It is still too early to judge what actually happened at Morgan, but there is the possibility that some of those doing the actual trading tried to use the excuse of hedging to take positions that would profit from expected market movements related to the Euro Crisis. This would be an example of the type of activity by traders or their managers that opponents of portfolio hedging fear would be used to circumvent the Volcker Rule. (Of course, the Volcker Rule would not have been the motivation in this instance, but rather working around internal management guidelines or constraints.)
The last several paragraphs of speculation assume that the relevant trades would not have fallen outside the Volcker Rule for some other reason. Certain types of proprietary trading are excluded from the Volcker Rule, such as those involving U.S. government bonds, and medium- and long-term transactions are also exempted. Some of these exemptions may be expanded, such as to include transactions involving highly creditworthy foreign government securities, which might conceivably have been used as part of the hedging against developments in the Euro Crisis.
In my view, it would be undesirable to have the Volcker Rule implemented in a way that made it excessively difficult to offset firmwide risks, such as those from the Euro Crisis. We would not want U.S. banks to be stuck with excessive exposures to certain major events simply because implementing the hedges became too difficult for regulatory reasons. At the same time, if we are serious about the Volcker Rule, despite concerns by myself and many others about its flaws, it will likely be necessary to put rules around hedging activities to avoid creating loopholes that allow large amounts of proprietary trading.
How is this relevant to other proposed structural changes to banks?
The Morgan debacle has given further life to other proposals to reduce the trading activities of banks, such as the proposal by Thomas Hoenig, former President of the Federal Reserve Bank of Kansas City and current FDIC director. That proposal would force banks almost entirely out of the business of trading financial instruments, producing a split something like the original Glass-Steagall Act did. The trading losses are also being used as ammunition by those who would like to break up the largest U.S. banks to reduce their size. A similar dynamic will occur in Europe’s debate as well, giving increased importance to the Liikanen commission that is studying potential structural changes to the banking industry there.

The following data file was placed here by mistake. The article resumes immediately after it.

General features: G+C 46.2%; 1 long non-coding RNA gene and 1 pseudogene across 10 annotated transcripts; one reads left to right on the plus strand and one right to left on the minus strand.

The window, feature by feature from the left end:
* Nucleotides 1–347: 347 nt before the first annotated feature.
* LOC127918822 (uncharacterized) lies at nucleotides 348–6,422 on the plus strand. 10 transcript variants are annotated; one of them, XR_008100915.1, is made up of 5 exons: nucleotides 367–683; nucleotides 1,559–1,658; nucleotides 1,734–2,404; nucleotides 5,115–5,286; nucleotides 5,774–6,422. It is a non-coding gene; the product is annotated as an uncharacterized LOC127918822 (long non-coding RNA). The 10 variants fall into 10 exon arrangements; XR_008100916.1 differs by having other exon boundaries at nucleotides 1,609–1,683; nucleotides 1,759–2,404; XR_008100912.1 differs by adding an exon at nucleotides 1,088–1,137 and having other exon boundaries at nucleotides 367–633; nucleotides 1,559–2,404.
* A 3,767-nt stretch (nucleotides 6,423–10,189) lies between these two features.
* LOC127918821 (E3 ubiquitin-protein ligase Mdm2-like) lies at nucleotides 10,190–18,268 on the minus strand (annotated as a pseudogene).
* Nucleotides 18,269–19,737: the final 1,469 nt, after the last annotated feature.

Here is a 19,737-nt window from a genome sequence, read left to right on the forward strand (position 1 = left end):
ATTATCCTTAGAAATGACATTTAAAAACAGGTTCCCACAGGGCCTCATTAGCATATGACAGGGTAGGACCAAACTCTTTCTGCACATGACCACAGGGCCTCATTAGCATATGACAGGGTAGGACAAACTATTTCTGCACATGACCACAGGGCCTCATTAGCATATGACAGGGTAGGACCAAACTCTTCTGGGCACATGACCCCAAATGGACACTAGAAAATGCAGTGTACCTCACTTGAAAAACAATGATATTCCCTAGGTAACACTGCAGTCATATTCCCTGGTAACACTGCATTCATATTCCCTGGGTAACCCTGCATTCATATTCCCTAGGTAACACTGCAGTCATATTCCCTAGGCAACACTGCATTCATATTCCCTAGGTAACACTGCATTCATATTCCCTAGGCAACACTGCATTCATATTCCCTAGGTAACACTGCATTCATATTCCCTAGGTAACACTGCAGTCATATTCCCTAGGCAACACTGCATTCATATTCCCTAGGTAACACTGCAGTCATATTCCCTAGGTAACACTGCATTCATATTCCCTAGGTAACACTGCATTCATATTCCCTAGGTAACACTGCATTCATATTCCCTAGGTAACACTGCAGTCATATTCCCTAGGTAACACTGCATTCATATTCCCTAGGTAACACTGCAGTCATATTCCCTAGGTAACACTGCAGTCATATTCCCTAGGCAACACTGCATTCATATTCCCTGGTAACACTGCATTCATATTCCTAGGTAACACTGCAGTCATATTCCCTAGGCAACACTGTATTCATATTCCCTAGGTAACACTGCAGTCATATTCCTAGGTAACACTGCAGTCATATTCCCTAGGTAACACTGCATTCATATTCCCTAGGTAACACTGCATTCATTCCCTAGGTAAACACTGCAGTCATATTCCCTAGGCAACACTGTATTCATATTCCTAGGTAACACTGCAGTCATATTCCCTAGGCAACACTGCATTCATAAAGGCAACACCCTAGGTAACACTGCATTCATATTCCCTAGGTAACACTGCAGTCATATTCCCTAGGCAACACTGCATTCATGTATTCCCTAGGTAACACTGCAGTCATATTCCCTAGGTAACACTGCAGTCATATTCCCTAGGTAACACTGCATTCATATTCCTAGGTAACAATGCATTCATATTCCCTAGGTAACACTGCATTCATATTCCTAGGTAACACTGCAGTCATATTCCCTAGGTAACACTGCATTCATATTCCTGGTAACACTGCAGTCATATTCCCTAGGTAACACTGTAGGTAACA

The $2 billion of trading losses are argued to show that (a) big banks can lose very large sums of money and (b) they do not understand the risks they are taking. The first point is self-evidently true, but is not necessarily important and should certainly not be news after the financial crisis. As described earlier for Morgan, sheer size means that it is not difficult for the largest banks to generate multi-billion dollar losses, although these more usually come from the loan book in a recession than from hedging operations. The real key is the level of difficulty in generating losses that are large enough to threaten the capital base of these immense organizations, which the $2 billion loss at Morgan did not remotely do. It is to defend against that possibility that the banking system, and big banks in particular, are being required to have much more net worth than they used to have. As noted for Morgan, one key regulatory provision alone will require that firm to increase its common equity by about $30 billion. Many other regulatory changes are embedded in Dodd-Frank and other measures in order to further bolster the banking system.